Dr. Warren Sconiers, assistant professor of biology at University of the Ozarks, is the lead author of a newly published research article in the May/June 2020 edition of Crop Science.
The article is titled, “Pulsed Drought: The Effects of Varying Water Stress on Plant Physiology and Predicting Herbivore Response.” Diane L. Rowland and Micky D. Eubanks are contributors to the article. Crop Science, published bimonthly since 1961, is the official publication of the Crop Science Society of America (CSSA).
According to Sconiers, the study contributes to the ongoing debate regarding how insect herbivores will respond to plants under drought stress. Sconiers said that studies have shown that these insects will outbreak on drought stressed plants and that they will not change their behavior or stay away from these plants, which is the basis for the debate.
“My colleagues and I tested severe and moderate drought on cotton plants during my dissertation at Texas A&M University,” Sconiers said. “We wanted to document physiological changes in plants under these drought conditions that would explain why we observe so much variation in how insects respond. We found clear indicators in plant development between severe and moderate stress that would explain some of the variation, including differences in nutrients (protein and sugars), available plant tissue to feed from, plant metabolic rate, and means to hide from predatory animals. We can use what we learned to understand the movements of insect pests and which crops and plants are most susceptible to economic damages.”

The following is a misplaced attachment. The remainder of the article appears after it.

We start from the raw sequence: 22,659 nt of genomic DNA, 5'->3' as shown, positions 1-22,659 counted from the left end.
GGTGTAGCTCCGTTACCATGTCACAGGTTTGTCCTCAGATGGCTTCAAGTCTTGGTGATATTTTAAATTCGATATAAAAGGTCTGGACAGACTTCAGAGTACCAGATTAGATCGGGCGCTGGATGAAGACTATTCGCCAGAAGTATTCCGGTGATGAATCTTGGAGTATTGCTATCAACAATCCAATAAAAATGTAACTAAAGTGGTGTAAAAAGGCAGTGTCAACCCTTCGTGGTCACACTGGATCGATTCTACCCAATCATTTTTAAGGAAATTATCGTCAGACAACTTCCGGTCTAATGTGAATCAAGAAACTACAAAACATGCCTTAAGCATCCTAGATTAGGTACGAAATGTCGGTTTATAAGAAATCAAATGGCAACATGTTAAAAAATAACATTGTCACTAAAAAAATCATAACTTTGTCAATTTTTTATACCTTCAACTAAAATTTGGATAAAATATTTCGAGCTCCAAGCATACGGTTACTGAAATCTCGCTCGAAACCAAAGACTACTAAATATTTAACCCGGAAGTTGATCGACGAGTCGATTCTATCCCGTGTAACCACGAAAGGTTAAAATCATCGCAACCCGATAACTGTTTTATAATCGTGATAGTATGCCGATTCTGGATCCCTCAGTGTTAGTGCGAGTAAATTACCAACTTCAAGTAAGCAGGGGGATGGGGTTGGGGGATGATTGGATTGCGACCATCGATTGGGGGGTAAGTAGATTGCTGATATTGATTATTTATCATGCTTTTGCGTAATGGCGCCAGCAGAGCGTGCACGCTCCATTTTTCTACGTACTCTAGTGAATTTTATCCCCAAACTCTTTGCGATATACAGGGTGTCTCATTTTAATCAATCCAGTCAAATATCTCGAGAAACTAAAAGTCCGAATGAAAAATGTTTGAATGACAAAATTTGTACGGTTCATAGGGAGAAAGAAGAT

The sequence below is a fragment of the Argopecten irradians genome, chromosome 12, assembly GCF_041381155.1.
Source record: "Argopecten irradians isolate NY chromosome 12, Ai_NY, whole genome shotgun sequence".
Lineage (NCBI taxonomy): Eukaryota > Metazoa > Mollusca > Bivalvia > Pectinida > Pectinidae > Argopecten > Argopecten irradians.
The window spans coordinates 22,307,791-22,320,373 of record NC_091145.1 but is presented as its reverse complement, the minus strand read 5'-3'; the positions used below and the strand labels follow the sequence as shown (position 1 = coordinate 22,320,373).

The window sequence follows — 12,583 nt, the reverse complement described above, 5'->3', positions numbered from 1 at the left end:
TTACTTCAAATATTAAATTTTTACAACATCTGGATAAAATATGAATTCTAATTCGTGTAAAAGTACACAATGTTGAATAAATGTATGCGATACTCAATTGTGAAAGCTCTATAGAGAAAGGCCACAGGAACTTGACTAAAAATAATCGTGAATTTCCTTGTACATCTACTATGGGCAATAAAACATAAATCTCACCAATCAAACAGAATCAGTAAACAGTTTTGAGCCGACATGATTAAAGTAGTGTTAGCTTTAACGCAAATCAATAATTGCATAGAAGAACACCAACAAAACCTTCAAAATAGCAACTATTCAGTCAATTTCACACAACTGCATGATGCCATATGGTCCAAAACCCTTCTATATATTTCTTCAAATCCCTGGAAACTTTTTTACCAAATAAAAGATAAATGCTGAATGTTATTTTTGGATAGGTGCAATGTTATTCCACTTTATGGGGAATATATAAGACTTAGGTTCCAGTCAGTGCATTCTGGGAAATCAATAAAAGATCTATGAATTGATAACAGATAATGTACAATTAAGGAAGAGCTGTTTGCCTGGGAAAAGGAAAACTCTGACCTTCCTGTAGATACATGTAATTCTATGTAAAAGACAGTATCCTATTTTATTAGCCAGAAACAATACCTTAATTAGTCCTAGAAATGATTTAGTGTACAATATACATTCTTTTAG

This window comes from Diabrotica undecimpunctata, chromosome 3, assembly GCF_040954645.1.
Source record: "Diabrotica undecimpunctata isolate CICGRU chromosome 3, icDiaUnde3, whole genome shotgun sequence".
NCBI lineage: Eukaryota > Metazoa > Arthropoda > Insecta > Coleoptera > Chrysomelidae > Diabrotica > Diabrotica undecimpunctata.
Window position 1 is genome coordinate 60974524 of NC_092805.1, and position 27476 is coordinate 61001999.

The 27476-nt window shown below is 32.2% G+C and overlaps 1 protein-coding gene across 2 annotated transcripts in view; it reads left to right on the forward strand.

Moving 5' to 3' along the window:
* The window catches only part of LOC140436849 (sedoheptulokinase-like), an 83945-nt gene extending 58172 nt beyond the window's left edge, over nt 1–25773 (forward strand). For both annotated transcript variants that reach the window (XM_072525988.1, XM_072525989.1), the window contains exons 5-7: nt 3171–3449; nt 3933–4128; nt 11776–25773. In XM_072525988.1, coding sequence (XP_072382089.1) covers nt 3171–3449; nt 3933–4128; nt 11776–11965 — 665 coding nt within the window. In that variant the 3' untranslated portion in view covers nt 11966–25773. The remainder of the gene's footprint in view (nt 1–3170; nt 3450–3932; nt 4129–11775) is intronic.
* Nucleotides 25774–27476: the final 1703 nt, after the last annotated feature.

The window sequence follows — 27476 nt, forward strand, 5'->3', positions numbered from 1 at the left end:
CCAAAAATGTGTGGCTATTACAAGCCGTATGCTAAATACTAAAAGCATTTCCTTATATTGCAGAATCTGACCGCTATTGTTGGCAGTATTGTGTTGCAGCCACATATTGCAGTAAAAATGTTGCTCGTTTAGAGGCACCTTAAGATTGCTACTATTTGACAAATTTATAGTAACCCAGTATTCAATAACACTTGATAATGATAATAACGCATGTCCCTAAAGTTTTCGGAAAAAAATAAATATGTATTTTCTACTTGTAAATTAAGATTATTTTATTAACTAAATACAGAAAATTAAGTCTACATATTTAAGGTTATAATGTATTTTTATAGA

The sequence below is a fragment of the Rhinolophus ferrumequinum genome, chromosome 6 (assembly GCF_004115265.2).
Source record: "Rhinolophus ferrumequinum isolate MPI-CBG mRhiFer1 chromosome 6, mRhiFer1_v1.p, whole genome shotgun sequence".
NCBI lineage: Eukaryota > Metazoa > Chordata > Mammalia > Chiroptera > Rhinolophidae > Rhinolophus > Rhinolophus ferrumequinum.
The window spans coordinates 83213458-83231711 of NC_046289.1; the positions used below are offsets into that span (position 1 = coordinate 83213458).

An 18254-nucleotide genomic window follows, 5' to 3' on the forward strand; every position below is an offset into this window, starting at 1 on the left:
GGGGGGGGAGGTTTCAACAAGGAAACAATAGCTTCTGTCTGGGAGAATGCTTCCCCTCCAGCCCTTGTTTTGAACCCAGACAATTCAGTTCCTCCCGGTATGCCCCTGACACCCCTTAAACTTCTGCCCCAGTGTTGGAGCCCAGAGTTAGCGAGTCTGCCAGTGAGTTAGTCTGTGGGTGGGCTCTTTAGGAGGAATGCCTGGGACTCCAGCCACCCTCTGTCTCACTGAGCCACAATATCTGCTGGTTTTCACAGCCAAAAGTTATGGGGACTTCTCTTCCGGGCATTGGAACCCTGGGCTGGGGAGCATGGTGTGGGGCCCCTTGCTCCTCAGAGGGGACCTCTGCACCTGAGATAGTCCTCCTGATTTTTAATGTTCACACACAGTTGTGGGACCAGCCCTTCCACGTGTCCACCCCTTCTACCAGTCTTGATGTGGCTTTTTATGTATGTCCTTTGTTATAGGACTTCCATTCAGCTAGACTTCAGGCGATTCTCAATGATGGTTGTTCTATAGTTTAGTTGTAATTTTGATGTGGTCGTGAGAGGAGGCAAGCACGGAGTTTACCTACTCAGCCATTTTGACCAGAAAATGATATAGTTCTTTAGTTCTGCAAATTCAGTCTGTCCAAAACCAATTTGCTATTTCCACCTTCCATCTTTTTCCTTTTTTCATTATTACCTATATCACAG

Sconiers said that the study will help scientists “predict changes in the behavior of insect pests with regards to climate change, from those on acres of farmland to the handful in your home garden.”
Sconiers joined the Ozarks faculty in August 2016 after spending the previous two years as a postdoctoral fellow in the Department of Entomology at North Carolina State University. The native of California earned his undergraduate degree from the University of California at Irvine before completing his Ph.D. in entomology from Texas A&M in 2014.